How much will you charge for games, and how many games do you plan on playing each session? Keep in mind that your payout is determined by the cost of each pack. Check in your area for the appropriate rate. Also remember that the more players you have, the higher the payouts. Encourage players to bring family and friends.

Estimate Annual Gross
Set a goal for the number of players you would like to attract per session. Assume that each person will buy at least one full pack, and calculate an annual gross based on these numbers. Estimate the number of players low in the beginning to get a conservative annual gross. This will give you an estimate of how much you have for expenses and donation before you begin playing. Make sure you can meet the required percentages based on your calculated gross.

Payout Percentage
Set a percentage for payout. As an organization just beginning, try to keep this number conservative to allow for mistakes or a slow market. Most organizations will start with about a 55-60% payout to allow for expenses and the minimum 20% charitable donation requirement.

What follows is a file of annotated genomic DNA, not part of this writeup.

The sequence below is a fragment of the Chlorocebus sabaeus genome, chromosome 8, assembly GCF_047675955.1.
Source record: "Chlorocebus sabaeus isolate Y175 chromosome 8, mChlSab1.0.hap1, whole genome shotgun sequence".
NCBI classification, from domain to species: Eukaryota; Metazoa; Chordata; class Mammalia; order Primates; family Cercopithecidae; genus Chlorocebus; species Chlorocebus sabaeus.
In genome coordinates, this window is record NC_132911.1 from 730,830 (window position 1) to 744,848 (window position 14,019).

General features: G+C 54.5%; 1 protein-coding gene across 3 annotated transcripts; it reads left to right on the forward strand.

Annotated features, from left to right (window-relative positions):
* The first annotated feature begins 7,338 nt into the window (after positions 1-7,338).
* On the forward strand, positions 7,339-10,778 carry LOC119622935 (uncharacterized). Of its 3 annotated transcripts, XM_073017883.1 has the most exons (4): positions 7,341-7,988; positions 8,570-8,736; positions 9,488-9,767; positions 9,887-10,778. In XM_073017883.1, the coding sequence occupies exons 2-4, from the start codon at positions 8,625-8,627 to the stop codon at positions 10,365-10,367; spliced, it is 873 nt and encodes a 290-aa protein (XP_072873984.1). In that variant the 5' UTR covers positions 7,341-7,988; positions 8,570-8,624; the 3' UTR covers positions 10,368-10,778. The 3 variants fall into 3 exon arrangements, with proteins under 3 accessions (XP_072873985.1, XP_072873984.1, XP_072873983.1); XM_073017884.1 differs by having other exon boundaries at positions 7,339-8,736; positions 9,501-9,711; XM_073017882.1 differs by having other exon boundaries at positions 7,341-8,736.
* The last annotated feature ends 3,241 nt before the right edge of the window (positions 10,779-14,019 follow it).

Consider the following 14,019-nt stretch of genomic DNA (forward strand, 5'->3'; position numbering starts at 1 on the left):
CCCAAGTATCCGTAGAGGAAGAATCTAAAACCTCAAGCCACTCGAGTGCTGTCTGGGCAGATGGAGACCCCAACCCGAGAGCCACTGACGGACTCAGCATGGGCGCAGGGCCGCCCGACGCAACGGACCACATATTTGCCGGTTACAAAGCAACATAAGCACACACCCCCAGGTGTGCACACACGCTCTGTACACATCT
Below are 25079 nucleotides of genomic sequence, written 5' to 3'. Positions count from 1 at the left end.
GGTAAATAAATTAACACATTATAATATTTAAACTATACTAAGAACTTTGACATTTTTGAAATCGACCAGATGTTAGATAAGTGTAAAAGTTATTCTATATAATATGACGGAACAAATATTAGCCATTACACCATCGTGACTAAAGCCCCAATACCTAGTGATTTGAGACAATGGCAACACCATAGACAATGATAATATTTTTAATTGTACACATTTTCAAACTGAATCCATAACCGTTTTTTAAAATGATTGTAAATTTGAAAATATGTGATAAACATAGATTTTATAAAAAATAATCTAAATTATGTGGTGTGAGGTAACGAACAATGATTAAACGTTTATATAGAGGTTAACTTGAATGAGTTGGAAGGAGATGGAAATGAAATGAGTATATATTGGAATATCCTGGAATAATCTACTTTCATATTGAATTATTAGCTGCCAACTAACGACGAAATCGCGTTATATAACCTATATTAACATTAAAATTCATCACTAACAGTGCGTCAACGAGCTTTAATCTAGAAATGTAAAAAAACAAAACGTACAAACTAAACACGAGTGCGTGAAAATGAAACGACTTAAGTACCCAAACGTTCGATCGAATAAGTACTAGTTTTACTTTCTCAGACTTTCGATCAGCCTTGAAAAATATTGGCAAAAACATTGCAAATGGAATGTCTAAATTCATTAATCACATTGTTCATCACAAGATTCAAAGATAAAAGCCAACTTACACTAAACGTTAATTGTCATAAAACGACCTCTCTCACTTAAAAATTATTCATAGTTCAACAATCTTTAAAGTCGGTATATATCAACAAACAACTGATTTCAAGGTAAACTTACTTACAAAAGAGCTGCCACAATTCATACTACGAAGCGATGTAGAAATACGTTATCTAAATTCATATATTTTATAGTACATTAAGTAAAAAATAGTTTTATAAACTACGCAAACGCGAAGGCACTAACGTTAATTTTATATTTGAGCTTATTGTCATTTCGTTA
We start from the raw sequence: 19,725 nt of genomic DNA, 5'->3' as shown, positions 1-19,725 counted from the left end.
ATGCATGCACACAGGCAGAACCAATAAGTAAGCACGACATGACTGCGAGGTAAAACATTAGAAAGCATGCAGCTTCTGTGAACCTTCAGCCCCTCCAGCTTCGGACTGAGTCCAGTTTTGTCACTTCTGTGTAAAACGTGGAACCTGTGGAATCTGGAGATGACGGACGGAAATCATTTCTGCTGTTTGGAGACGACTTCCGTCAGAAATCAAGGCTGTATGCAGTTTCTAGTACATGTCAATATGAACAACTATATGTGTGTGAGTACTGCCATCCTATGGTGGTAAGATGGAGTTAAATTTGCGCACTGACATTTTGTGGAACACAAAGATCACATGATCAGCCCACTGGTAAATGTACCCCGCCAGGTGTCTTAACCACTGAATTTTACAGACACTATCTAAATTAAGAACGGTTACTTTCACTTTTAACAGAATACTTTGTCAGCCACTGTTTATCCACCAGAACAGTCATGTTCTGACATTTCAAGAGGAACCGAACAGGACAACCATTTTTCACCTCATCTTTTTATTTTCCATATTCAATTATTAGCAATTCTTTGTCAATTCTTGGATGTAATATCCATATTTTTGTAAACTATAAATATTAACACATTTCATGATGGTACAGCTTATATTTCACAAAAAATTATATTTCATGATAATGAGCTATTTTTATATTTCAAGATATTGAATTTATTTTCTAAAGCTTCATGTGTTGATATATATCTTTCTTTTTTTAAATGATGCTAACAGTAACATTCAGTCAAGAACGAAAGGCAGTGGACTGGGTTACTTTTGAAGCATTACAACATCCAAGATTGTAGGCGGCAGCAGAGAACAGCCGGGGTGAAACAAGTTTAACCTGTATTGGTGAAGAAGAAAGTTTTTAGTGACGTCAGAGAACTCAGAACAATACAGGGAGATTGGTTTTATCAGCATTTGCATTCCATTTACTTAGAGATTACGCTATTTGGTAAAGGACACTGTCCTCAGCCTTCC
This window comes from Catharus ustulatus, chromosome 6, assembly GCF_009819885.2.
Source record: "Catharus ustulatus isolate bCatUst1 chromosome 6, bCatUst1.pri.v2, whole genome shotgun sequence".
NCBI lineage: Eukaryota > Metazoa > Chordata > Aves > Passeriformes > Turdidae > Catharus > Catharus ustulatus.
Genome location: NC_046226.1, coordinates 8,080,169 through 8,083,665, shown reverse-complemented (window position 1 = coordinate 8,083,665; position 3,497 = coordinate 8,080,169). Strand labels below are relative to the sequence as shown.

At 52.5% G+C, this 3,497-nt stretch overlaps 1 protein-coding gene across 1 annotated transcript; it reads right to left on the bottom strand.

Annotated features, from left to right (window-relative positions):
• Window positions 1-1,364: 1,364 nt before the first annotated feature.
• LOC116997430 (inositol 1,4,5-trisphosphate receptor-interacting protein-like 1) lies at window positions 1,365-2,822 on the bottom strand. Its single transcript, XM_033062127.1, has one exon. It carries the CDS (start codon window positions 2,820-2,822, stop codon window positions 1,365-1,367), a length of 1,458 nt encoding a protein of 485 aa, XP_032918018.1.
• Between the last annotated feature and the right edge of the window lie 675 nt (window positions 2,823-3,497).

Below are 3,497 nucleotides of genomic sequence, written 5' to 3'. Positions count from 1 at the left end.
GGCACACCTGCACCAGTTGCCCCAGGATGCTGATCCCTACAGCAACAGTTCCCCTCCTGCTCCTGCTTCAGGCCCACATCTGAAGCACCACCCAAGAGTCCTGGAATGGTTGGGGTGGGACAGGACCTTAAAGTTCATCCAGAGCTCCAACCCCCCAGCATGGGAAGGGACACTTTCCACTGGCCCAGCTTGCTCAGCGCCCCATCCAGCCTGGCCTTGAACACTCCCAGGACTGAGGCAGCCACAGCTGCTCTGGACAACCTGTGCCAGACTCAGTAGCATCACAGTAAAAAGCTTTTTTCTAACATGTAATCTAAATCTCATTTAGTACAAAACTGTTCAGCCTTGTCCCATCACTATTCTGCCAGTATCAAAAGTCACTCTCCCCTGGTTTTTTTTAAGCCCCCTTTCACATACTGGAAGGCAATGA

Venue
Where are you going to hold your games? Do you have to rent a building, or are you using your organization's building? Paying rent is a huge cost to a new bingo hall. If your organization has a building, holding the games in this building could save a great deal of money. If you must rent, make sure to calculate your rent, deposit, and all applicable utility costs into your bingo expenses.

Cost of Bingo Paper
Check the vendor list and decide who you will buy your bingo paper from. After you receive a price quote, estimate how much paper you will need based on the number of players you expect to attend.

Office Equipment
Do you have all of the necessary office equipment such as: cash register, safe to secure money, a place to keep and lock up your paper, computer, printer, and other various office equipment.